Executive board member Reckmann says biosimilars have great potential
A board member of global chemical and pharmaceutical giant Merck KGaA said Tuesday that the company will continue to show support for Korea’s fast growing biotechnology industry, especially toward a special class of medicines called “biosimilars.”
“Korea has built up a country strategy where a clear target is to be one of the leaders in biotechnology products worldwide (through exports of these drugs),” said Bernd Reckmann, a general partner and member of the executive board for Merck KGaA, in an interview with The Korea Herald in Seoul.
So the goal of Merck Korea, a local division of Merck KGaA, will be to help Korean companies in the research and development of these drugs through two of its branches, Merck Serono and Merck Millipore, he said.
It may also partner up with local companies to commercialize and bring these products to the market, Reckmann said.
Biosimilars refer to a specific class of highly complex biological drugs that aren’t protected by patents, and are important for consumers because they show great potential in the better treatment and curing of diseases, according to Reckmann.
Bernd Reckmann, a general partner and member of the executive board for Merck KGaA. (The Korea Herald)
“They (may) help society treat diseases that have not been treatable before,” said Reckmann, who also serves as the chief of the chemicals business sector for the German parent company.
Reckmann said biotech medicines such as biosimilars account for almost 50 percent of all medicines currently being produced by drug companies, and its market share is growing at a faster rate than that of standard pharmaceutical drugs, which are usually produced through synthetic chemical processes. Biosimilars may even take over the standard pharmaceutical market in the future, he said.
In line with this global trend, Korean companies as well as the Korean government are actively pursuing this route as a current and future growth engine for the Korean economy.
According to Korea’s Ministry of Education, Science and Technology, the government has been investing heavily in the biotechnology sector since the 1990s. In 2010, the Korean government invested 246.2 billion won, a significant jump from the initial 53.6 billion won in 1994.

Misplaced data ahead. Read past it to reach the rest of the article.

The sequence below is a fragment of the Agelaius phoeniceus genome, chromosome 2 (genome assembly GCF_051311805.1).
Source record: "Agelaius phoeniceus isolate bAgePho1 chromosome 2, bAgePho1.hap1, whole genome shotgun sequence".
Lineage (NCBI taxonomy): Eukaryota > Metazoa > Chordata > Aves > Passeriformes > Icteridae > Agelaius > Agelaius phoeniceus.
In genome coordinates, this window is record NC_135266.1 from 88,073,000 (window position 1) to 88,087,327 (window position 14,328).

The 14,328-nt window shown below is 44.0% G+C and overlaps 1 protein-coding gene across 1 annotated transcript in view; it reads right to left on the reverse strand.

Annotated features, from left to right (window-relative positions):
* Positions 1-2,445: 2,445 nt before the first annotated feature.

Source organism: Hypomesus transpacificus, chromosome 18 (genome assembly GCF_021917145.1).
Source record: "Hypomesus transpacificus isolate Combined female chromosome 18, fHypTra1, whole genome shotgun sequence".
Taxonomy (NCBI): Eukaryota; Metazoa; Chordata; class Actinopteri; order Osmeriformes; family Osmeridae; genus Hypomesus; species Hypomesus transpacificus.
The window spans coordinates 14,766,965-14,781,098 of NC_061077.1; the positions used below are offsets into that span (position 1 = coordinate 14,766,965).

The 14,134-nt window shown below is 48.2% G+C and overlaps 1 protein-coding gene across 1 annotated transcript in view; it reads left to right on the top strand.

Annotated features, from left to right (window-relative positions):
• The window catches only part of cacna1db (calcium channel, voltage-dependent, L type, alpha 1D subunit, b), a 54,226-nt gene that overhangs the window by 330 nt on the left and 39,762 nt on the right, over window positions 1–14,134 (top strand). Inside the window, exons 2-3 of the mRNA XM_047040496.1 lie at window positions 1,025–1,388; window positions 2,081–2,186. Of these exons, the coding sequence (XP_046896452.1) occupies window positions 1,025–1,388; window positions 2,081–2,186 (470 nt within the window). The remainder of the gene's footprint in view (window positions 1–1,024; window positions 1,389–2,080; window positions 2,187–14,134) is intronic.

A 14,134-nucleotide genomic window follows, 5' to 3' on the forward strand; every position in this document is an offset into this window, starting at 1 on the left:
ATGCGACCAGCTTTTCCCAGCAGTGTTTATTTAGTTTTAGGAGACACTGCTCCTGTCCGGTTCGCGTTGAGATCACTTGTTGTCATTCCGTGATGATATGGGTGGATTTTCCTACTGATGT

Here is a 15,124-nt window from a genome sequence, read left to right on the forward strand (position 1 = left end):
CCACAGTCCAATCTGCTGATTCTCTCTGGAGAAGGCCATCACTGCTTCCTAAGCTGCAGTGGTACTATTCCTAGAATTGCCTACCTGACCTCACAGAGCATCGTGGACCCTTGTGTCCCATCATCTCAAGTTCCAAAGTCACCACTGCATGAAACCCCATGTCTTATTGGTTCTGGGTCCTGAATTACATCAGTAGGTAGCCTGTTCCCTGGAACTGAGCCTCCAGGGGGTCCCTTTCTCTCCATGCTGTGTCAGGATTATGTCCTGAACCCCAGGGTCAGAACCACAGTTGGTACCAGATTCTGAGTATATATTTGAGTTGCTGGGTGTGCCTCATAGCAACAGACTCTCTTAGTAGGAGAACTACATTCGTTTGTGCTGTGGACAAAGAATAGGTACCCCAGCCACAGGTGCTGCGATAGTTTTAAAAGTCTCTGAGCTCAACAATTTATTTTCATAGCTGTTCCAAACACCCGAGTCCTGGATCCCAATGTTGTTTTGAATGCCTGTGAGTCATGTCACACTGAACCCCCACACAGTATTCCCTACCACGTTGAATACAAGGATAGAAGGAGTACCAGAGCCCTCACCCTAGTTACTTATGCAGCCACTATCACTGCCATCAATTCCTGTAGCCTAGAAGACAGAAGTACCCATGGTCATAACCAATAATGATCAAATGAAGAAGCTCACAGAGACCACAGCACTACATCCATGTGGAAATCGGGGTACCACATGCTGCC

And private investors are entering this space as well. Last year, Samsung Electronics, through the formation of a new branch called Samsung BioLogics, entered into a multi-million dollar agreement with global biotech company Biogen Idec. The two will work together in the development of biopharmaceuticals and electronic healthcare equipment.
Reckmann, who headed the Korean branch of Merck from 2005 through 2006, arrived in Seoul for a short business trip on Monday. As a board member, he is also currently responsible for the Asia-Pacific region.
Currently, in terms of development, “Korea is in a very developed stage because the first molecules (used for producing biosimilars) are going into production,” he said.
While the first generation of biosimilars concentrated on the production of “simpler” drugs such as insulin and growth hormones, Reckmann said that following generations of biosimilars will be much more complex.
Currently, Merck Serono is researching biosimilar cancer drugs and other diseases that are difficult to treat and/or cure with the available medicines, he said.
The Darmstadt-based German Merck Group is the oldest pharmaceutical and chemical company in the world, with a company history dating back to 1668. It established its first Korean branch in 1989 and currently has two divisions, Merck Ltd. Korea and Merck Advanced Technologies Ltd. Juergen Koenig currently serves as president and representative director of both divisions.
In addition to pharmaceuticals, other business sectors of Merck’s Korean divisions include liquid crystals, pigments, cosmetics and other new technologies, according to company officials.
By Renee Park (firstname.lastname@example.org